Exploring Soundtracks: Casino


We’re back this week with another installment of Exploring Soundtracks. For the past few weeks, we’ve been making our way through Martin Scorsese’s filmography. While we’ve skipped quite a few of his earlier films, we may end up working our way back around to them in time. But for today, we’ll be looking at Scorsese’s 1995 crime drama, “Casino”.

Last week, we looked at Martin Scorsese’s 1991 mystery/thriller “Cape Fear”, which was a remake of the original 1962 version. We talked a lot about how Elmer Bernstein adapted Bernard Herrmann’s original score for Scorsese’s darker take on the classic film.

Much like the soundtrack for “Goodfellas”, the music in “Casino” consists mainly of pop songs, true to Scorsese’s aesthetic preferences.

But before we get into the soundtrack itself, here’s a quick synopsis of “Casino”, for those who aren’t familiar with the film.


An adaptation of Nicholas Pileggi’s nonfiction book, “Casino: Love and Horror in Las Vegas”. Set in early 1970’s Las Vegas, low-level mobster Same “Ace” Rothstein (Robert De Niro) gets assigned by his bosses to head the Tangiers Casino. Initially, he finds success at his new position, but over the years, he begins to have problems with his loose-cannon enforcer Nicky Santoro (Joe Pesci), wife Ginger (Sharon Stone), and corrupt politicians.

Screenplay written by Martin Scorsese and Nicholas Pileggi.

Casino Soundtrack

As we saw in “Goodfellas”, Martin Scorsese likes to use the music in his films to underscore messages coming through the scene. Sometimes this is on the nose, like in the scene where Rothstein takes Ginger to the bank to “I’ll Take You There”. Or, when we get our first look at Rothstein’s backstory to Muddy Waters’ bluesy “Hoochie Coochie Man”. The lyrics, “He was born for good luck”, underscore how unbelievably good at gambling Rothstein was.

Other times, a particular song choice draws our attention to details we might otherwise overlook. One scene that takes advantage of this is when Rothstein catches two men cheating at the blackjack tables. While we don’t hear the lyrics of Jeff Beck’s “I Ain’t Superstitious”, if you know the title of the song, the message rings clear. Rothstein’s job doesn’t allow him to believe in hot streaks.

There are more than a few golden moments in “Casino” when the perfect song sets the tone for a scene. One of these moments happens after the whole operation falls apart. As all of the witnesses are being killed by mobsters, Eric Burden and The Animal’s “House of the Rising Sun” plays as the punctuation mark on this long, epic sentence of a film. And what else could be more appropriate than a song about a gambling house that was the ruin of every soul who visited it?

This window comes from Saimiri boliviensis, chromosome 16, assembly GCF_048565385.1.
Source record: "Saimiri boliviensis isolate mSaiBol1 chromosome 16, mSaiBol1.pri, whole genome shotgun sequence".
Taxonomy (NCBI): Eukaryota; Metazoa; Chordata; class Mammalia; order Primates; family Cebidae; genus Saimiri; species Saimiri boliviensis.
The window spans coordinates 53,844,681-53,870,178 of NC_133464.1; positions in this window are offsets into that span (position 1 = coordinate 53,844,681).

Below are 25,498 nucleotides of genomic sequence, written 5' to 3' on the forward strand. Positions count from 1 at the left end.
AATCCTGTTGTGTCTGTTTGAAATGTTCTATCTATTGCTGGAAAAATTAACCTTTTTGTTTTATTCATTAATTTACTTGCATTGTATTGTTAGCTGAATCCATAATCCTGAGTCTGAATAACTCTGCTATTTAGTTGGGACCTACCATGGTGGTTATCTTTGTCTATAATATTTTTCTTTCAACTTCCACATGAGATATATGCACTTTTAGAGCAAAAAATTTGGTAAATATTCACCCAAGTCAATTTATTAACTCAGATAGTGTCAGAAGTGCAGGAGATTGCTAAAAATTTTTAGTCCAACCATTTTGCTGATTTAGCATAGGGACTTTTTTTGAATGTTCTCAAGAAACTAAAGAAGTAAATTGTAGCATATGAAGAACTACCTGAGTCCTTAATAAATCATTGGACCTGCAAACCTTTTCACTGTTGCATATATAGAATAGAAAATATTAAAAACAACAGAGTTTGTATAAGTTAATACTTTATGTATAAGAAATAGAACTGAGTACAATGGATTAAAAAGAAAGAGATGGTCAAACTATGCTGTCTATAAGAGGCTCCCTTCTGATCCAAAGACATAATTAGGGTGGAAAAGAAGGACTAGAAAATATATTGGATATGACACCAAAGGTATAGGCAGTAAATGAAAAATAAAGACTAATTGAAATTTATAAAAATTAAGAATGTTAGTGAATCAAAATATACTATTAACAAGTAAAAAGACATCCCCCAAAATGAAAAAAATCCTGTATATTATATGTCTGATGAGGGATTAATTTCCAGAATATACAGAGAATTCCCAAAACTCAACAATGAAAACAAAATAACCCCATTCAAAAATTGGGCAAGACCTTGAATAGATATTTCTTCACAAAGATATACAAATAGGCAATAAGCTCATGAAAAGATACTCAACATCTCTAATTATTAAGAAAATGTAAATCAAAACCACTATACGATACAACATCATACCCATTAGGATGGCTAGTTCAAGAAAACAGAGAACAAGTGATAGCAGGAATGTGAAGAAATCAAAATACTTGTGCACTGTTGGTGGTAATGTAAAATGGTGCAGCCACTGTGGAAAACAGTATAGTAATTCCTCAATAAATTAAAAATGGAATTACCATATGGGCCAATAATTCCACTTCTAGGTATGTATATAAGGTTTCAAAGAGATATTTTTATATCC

Final Thoughts

Although the soundtrack for “Casino” boasts over thirty songs, it still doesn’t cover all of the music heard in the film. Along with that, the fact that a good chunk of the movie includes voice-over narration can make it difficult to pay attention to how much weight the music pulls. But even if you don’t notice it, your subconscious does, and somewhere in the back of your mind, every choice makes perfect sense, so that you understand what’s being said without even realizing.

That about does it for our discussion of Martin Scorsese’s “Casino”. Next time, we’ll take a look at Scorsese’s 2002 film, “Gangs of New York”.

Track List

CD 1
1. Contempt; Theme de Camille – Georges Delerue
2. Angelina / Zooma, Zooma Medley – Louis Prima
3. Hoochie Coochie Man – Muddy Waters
4. I’ll Take You There – The Staple Singers
5. Nights In White Satin – The Moody Blues
6. How High The Moon – Les Paul & Mary Ford
7. Hurt – Timi Yuro
8. Ain’t Got No Home – Clarence Henry
9. Without You – Harry Nilsson
10. Love Is The Drug – Roxy Music
11. I’m Sorry – Brenda Lee
12. Go Your Own Way – Fleetwood Mac
13. The Thrill Is Gone – B.B. King
14. Love Is Strange – Mickey & Sylvia
15. The ‘In’ Crowd – Ramsey Lewis
16. Stardust – Hoagy Carmichael
CD 2
1. Walk On The Wild Side – Jimmy Smith
2. Fa-Fa-Fa-Fa-Fa (Sad Song) – Otis Redding
3. I Ain’t Superstitious – Jeff Beck / Rod Stewart
4. The Glory Of Love – The Velvetones
5. (I Can’t Get No) Satisfaction – Devo
6. What A Difference A Day Makes – Dinah Washington
7. Working In A Coalmine – Lee Dorsey
8. House Of The Rising Sun – Eric Burdon
9. Those Were The Days – Cream
10. Who Can I Turn To (When Nobody Needs Me) – Tony Bennett
11. Slippin’ And Slidin’ – Little Richard
12. You’re Nobody Till Somebody Loves You – Dean Martin
13. Compared To What – Les McCann / Eddie Harris
14. Basin Street Blues / When It’s Sleepy Time Down South Medley – Louis Prima
15. Matthaus Passion – The Chicago Symphony Orchestra

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